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Fighting Design Theft

Joshua Lane / / 7 Comments

Greg Storey recently posted an article about “design theft” that’s getting a good deal of commentary in the biz. As a victim of such theft, I fully support his point of view and definitely understand the outrage associated with it… whether it was his design that was stolen or not. One of the toughest parts about dealing with this sort of thing is HOW to handle it. Usually, there are two courses of action you can take…

  1. Email and/or call the person responsible for ripping off your work and ask them to take it down, or re-do it.
  2. Publicly “out” them by posting on a website (your blog,, etc). This usually leads to a number of other individuals emailing the thief on your behalf.

Personally, I’m a big fan of option #2. I feel that if someone is going to publicly post a rip of your work, then you have every right to publicly post a response. Granted, this can sometimes be a bit hot-headed, but it’s a good exercise/example for younger designers to be privy too. If no one ever talks about it publicily, how would anyone know it’s wrong?

On the other hand, I do see the merit in emailing the person first as it’s the more polite and professional thing to do. Sometimes, the company with the stolen design doesn’t even realize it. So, punishing them for their designer’s error isn’t really fair. In Greg’s case, he went for a combination of both options… calling first to discuss the issue and then posting publicly when the responsible party didn’t really care about it.

What would you (or have you) done if someone ripped your design work?

Comments Abound

Delightful thoughts & feedback about this article

Jason Santa Maria /

I strongly disagree with trying #2 before #1. Many times the offending site is a business who is completely unaware that teh designer they hired ripped off an existing design. They shouldn’t have to suffer because they hired an unscrupulous designer.

I say ALWAYS try to keep it private and low key first. Not only do you protect the innocent, but you also are trying to resolve it professionally.

patricia /

Well, first I’d have to stop giggling over the fact that anyone would be silly enough to rip off any of my oh so very basic design. After that, I’d do #2 and if that didn’t get me anywhere, I’d opt for #1 if I really felt strongly about the problem.

Jared Christensen /

Ditto to what Mr. Santa Maria said, though the last time it happened there was a public flogging (the “borrower” in question was a “designer” so I figured he should know better). Usually the offenders are surprised to learn they are doing something wrong (which is a whole other disturbing tangent), but are willing to take the design down.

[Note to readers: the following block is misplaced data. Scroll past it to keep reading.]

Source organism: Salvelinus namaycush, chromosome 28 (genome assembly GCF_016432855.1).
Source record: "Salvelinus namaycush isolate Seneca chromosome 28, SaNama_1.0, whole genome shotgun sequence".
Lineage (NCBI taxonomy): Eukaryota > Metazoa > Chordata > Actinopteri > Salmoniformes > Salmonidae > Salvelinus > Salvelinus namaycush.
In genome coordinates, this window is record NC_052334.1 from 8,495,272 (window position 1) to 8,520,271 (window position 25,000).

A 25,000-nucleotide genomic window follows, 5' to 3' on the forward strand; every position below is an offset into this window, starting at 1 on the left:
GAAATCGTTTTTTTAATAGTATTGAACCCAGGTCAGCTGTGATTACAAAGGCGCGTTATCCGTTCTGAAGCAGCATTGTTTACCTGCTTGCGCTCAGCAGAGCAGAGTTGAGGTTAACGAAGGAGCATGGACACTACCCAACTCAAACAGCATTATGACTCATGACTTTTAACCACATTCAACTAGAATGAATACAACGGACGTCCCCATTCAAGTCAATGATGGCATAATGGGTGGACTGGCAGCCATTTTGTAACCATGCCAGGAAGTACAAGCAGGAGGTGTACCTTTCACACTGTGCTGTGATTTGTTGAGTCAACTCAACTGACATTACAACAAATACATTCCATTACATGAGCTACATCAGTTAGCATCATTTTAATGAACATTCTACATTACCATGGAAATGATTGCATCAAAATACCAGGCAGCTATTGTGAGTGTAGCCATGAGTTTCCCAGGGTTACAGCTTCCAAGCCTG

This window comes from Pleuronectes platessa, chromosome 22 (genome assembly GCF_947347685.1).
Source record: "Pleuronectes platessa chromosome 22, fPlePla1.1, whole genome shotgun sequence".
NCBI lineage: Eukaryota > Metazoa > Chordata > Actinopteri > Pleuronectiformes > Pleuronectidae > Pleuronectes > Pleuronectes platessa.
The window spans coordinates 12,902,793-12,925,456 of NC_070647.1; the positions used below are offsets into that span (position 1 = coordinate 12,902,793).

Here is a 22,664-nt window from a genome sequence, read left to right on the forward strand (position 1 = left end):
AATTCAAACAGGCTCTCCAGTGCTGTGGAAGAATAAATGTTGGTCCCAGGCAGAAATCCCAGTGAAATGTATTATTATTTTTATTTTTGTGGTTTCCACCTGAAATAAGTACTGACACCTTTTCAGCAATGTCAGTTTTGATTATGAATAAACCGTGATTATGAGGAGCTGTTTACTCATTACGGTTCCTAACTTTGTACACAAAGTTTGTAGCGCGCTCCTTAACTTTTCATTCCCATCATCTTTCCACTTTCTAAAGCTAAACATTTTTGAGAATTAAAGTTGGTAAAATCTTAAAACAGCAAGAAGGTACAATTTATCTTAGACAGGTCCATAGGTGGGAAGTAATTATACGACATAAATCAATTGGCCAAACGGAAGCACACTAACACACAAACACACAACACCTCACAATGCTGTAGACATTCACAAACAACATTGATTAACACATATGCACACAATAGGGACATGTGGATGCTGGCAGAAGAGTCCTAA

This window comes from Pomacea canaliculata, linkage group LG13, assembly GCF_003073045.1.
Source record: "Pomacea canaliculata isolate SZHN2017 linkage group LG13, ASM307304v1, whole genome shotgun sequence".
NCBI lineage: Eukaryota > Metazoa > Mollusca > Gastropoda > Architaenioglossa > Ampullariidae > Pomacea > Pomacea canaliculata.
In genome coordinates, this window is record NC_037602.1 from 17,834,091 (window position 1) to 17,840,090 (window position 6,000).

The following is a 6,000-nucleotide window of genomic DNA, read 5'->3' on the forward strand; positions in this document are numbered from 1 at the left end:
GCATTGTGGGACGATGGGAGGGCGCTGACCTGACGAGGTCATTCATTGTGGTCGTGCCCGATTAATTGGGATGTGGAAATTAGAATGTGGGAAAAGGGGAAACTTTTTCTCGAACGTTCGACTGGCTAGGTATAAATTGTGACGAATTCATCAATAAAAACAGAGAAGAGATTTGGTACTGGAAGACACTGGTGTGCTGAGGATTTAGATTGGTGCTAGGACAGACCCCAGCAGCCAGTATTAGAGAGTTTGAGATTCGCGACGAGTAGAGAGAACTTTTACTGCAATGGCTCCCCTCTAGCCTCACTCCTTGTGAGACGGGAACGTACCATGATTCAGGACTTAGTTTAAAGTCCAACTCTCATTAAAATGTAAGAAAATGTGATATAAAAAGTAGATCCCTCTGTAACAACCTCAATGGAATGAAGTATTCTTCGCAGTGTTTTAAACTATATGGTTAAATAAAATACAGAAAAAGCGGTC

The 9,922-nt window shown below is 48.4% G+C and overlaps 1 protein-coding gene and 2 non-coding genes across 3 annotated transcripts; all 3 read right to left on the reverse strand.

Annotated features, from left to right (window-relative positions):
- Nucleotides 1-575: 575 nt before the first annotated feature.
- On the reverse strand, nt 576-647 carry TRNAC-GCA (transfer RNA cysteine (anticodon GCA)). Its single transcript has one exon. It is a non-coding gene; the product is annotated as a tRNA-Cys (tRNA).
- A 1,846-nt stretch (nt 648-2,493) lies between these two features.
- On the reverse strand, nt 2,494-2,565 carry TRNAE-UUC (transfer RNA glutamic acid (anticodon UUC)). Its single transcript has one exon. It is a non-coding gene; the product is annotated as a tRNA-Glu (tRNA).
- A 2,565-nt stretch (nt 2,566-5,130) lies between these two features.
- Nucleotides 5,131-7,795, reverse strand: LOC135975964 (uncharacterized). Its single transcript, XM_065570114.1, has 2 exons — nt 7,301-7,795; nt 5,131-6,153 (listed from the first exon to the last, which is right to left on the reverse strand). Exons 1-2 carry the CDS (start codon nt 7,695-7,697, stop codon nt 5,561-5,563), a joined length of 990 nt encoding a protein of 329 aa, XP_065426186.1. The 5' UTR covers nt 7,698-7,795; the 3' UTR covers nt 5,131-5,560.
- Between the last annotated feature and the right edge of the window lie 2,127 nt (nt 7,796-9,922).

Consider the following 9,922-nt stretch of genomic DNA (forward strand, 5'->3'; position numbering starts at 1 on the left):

I guess the key is to not catch me on a bad day?

Rosemarie /

Depends on how angry I was :P Sometimes I just ignore it (usually this is when the person who ripped off my design is someone who has been kind to me in the past) Sometimes I post it publicly (if it’s a huge horrible ripoff) and sometimes I email them.

It all just depends :D

Page intentionally left blank /

Very little of web design is truly unique anymore. We all want to believe that every effort we make is earth shatteringly unique design (in your case it happens more often than most… but that’s not the norm in our industry) but we’re not all as creative as we’d like to think we are.

In the case of Greg’s post, all three sites were rather simplistic in treatment. It’s no wonder there are similarities between Faulkner Cork’d and Joyent… but I’ll agree with the wine swilling owner that it’s not so similar as to be able to call it a copy.

In print design we’re taught that seven structural changes constitute unique work… and Faulkner certainly has those. And to say that all the designers did was change some colors proves the author didn’t bother to look at the CSS files… because the markup looks more like Glish to me than Tundro (who I’ll bet ripped a lot of influence from Powazek) or whoever did Joyent. Sometimes we need to step back and nod to the fact that there are only so many ways to place information on a page and we don’t all rate to work for Saatchi & Saatchi.

Mark /

I’ve never had any problem with someone who’s taken my design or content that a friendly email hasn’t resolved. Saying I’m flattered they liked my site enough to steal it, but that I’d appreciate if they’d not use my design and call it their own, has always yielded the desired result.

Of course, I’m NO Dan Cederholm or Cameron Moll. They probably have form letters they’re forced to use on a regular basis. I’m sure it’s a real headache for those guys to protect their work and ideas.

I could see having to resort to your second option only if someone was clearly in-the-wrong, and was being completely unreasonable about it.

Candice Harris /

I think I would be very angry if someone ripped your design work, because it’s not polite to use the efforts and ideas of other people for your own profit. I would surely write a great post about this. Honest pepole would agree with me and there are many honest people around the net.:)

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